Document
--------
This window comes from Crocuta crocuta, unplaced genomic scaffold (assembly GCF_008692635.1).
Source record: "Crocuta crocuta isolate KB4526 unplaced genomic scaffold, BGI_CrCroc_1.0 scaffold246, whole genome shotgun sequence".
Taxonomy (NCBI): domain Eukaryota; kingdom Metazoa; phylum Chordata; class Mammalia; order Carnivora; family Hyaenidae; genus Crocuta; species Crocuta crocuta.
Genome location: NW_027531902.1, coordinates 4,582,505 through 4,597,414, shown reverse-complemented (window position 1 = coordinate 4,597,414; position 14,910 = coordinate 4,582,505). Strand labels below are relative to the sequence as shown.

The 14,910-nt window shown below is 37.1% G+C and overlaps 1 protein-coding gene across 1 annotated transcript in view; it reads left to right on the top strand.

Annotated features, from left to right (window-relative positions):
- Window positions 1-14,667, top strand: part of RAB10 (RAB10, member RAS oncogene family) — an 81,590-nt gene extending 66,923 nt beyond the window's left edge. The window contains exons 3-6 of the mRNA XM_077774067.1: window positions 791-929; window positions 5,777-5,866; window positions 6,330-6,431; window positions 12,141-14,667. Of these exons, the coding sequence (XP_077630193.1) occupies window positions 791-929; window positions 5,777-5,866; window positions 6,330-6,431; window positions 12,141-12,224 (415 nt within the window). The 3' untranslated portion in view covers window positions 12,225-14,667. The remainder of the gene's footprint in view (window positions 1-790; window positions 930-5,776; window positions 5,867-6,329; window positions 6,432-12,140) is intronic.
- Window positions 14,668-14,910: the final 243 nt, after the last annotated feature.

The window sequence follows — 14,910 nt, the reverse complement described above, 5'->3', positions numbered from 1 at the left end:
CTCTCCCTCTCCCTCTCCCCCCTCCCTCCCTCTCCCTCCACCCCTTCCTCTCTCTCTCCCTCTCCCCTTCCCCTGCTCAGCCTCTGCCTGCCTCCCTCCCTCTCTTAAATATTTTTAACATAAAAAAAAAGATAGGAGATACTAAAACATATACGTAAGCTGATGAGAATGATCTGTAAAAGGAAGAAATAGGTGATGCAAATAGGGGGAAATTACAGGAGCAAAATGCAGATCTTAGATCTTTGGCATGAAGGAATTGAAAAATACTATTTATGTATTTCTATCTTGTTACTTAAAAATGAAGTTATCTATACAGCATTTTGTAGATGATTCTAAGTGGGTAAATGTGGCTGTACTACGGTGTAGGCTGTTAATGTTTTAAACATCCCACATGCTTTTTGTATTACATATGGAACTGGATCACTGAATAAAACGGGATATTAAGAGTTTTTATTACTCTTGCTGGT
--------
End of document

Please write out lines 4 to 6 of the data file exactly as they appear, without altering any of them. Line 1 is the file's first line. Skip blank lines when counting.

Genome location: NW_027531902.1, coordinates 4,582,505 through 4,597,414, shown reverse-complemented (window position 1 = coordinate 4,597,414; position 14,910 = coordinate 4,582,505). Strand labels below are relative to the sequence as shown.

The 14,910-nt window shown below is 37.1% G+C and overlaps 1 protein-coding gene across 1 annotated transcript in view; it reads left to right on the top strand.

Annotated features, from left to right (window-relative positions):